How can you show up for your people during this deeply unsettling time? What do they need most from you this week?
While you need to focus on your business, caring for your people should be at the top of your list. They are counting on you for information, stability, and compassion.
Based on my many years advising companies during crises as the CEO of my Employee Assistance Program and on input from current clients who are exceptional leaders, here are my suggestions for helping your people during this time of uncertainty.
The world-wide spread of COVID-19 has upended our lives.
We are now living in a state of global anxiety, both more disconnected and connected than ever before. People are worried in a way they never anticipated and their anxiety levels rise and fall with the frequent news alerts and community closings. We have not experienced an event like this in our lifetime.
The consequences of the transmission of the virus and the resulting uncertainty has resulted in continuous anxiety across the globe. The alarming and sometimes conflicting news reports are difficult to ignore. Worrying may be a barely audible buzz in the back of our minds or it may be front and center panic.
I tried paddle boarding for the first time last year. And I loved it! I admit it wasn’t easy at first. I fell off within the first few minutes. My legs felt wobbly for quite a while—it really takes core strength to stay upright. And it was a windy day so I didn’t move very far.
Whatever the challenge, I decided paddle boarding was something I wanted to master and I would just go with the flow. I would be a newbie, a learner, and enjoy the process. It turned out to be so much fun I’m planning on buying my own board this year.
How does this relate to executive coaching? Developing into an exceptional leadership also requires newbie status. This isn’t always simple for my clients who are experts in their fields. Being a learner means not being the best. It means being on the way.Continue reading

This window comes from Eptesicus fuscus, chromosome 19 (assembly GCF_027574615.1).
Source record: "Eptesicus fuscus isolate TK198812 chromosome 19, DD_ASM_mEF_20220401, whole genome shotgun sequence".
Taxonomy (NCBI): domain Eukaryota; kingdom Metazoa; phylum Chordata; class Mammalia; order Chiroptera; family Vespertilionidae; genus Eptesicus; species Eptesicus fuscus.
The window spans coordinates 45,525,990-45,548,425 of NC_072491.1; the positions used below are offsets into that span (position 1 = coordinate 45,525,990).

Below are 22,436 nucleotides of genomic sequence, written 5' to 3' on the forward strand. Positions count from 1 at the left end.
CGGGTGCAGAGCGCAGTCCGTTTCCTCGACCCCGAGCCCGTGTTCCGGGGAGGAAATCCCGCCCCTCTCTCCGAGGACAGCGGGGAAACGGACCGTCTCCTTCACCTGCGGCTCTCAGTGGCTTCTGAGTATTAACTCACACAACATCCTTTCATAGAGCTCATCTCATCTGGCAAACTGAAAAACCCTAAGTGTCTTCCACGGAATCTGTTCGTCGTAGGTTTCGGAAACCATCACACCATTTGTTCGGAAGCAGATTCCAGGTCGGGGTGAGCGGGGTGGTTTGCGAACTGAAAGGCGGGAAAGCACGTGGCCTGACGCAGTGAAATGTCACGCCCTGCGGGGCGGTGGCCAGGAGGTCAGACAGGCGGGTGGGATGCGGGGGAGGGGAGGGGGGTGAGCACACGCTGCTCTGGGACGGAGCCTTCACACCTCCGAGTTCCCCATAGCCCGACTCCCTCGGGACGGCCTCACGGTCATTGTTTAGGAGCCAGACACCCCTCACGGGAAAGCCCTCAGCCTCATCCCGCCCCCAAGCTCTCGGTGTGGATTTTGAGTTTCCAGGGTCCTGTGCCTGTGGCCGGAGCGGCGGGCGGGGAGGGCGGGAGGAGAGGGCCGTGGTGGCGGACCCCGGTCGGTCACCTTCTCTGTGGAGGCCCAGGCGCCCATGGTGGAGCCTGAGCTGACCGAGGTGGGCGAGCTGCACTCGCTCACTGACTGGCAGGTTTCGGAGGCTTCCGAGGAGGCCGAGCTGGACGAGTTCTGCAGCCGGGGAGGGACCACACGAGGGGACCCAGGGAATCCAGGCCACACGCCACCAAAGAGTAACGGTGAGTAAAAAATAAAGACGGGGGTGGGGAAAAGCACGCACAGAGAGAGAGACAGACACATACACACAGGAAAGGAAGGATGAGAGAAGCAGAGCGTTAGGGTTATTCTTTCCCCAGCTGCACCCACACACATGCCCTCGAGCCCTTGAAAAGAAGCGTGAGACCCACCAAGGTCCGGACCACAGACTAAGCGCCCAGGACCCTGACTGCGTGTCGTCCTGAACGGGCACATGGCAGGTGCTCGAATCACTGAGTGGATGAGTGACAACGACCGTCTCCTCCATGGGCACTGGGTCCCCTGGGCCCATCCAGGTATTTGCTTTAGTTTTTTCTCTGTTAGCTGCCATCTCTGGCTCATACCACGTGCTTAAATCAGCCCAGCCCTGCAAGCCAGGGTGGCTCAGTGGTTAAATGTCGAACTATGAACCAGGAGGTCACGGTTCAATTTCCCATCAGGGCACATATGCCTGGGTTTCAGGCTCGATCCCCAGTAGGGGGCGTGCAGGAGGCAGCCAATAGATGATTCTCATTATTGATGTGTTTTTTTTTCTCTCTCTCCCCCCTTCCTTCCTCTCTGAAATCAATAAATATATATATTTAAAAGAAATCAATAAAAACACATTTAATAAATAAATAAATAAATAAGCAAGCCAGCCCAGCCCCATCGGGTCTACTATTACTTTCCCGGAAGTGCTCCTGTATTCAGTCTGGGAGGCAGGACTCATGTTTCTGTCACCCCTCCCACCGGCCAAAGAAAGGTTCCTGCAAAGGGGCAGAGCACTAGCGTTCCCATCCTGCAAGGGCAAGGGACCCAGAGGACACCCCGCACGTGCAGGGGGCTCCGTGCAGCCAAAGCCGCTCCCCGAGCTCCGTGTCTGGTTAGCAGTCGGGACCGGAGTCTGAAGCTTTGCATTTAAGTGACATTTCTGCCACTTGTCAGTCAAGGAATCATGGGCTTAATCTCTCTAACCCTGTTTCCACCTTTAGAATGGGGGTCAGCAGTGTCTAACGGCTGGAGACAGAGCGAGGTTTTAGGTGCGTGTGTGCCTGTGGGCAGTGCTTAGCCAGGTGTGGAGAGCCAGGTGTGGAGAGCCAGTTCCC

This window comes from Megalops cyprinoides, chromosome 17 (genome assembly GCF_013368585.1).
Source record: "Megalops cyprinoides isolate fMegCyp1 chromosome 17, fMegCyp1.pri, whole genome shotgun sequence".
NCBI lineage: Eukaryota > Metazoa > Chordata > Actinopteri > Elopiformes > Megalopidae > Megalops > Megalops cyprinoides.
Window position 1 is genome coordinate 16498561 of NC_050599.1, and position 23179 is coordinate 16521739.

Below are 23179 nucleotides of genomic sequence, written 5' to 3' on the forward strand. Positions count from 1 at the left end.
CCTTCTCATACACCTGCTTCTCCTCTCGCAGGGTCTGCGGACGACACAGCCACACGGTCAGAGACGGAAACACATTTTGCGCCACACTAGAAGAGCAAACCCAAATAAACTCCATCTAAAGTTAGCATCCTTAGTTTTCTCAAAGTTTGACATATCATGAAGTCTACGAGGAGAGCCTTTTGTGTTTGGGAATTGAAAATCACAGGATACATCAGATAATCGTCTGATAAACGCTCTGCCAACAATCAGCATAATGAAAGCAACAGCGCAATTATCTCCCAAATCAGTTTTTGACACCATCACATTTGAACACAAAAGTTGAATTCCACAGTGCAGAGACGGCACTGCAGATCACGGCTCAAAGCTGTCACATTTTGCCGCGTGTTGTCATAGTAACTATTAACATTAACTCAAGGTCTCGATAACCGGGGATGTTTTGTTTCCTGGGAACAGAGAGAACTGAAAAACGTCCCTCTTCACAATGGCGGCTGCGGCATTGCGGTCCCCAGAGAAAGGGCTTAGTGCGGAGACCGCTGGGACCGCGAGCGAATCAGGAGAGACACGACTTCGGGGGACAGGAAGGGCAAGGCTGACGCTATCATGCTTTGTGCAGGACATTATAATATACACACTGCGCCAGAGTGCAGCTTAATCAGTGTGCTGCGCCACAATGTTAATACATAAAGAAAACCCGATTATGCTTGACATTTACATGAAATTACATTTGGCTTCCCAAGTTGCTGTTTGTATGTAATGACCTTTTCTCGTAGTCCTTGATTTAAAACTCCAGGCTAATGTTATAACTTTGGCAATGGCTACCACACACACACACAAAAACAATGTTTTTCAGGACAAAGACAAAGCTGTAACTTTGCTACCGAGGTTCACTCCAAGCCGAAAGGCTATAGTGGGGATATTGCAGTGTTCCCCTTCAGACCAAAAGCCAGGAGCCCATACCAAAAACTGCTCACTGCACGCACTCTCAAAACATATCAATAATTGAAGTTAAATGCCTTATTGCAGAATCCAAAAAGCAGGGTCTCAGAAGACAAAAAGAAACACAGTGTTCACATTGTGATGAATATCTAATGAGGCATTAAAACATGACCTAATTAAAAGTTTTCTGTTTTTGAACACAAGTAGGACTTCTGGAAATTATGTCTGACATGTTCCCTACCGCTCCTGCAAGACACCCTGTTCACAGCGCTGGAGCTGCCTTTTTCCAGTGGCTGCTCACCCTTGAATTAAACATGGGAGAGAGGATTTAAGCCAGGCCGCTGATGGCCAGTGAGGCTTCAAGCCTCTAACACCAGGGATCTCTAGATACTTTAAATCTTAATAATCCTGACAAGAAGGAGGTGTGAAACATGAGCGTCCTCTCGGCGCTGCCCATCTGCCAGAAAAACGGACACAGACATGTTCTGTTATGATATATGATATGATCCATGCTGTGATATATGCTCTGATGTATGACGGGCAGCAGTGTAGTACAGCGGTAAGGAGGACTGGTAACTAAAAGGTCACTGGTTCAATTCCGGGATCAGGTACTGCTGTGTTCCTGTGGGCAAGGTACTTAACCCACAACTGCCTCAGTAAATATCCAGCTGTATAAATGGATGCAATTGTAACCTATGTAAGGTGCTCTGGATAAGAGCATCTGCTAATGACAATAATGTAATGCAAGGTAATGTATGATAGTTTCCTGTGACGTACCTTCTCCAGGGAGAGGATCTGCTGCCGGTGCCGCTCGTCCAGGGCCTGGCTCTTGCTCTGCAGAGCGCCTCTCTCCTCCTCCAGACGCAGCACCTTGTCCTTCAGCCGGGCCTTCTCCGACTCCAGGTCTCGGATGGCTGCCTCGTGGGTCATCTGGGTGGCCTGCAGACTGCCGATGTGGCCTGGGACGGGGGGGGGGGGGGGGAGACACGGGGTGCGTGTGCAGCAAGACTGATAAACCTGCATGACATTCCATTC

I am addicted to learning—and therefore to books, podcasts, and Ted Talks. Here are a few of my current favorites...
“Think Twice: Harnessing the Power of Intuition.”
Harvard Business Press, 2013
This book is a great resource for leaders who want to enhance their decision-making skills. Maboussin is chief investment strategist at Legg Mason Capital Management. He is also an adjunct professor of finance at Columbia Business School. In this succinct book, he shares eight common decision-making mistakes and reveals strategies to help you avoid your particular tendencies in repeating these mistakes. It’s an important book to read whenever you are in the midst of making a complex decision.
What difficult conversation is sitting on a shelf patiently waiting for you? How long has it been there?
Many people avoid challenging conversations as long as they can. They try their best to minimize the issue or hope the person will move away—but those strategies rarely work.
Challenging conversations are often delayed because they pose unique problems. In Crucial Conversations, Kerry Paterson and his co-authors highlight three main obstacles:
• The stakes are high.
• Opinions differ.
• Emotions are strong.
Given these factors, it’s easy to understand why these conversations are seen as difficult.
Often it is the lead-up to the talk that is so tough. The obsessing. The endless run-throughs of dialogue in your head. The constantly worrying about what could go wrong.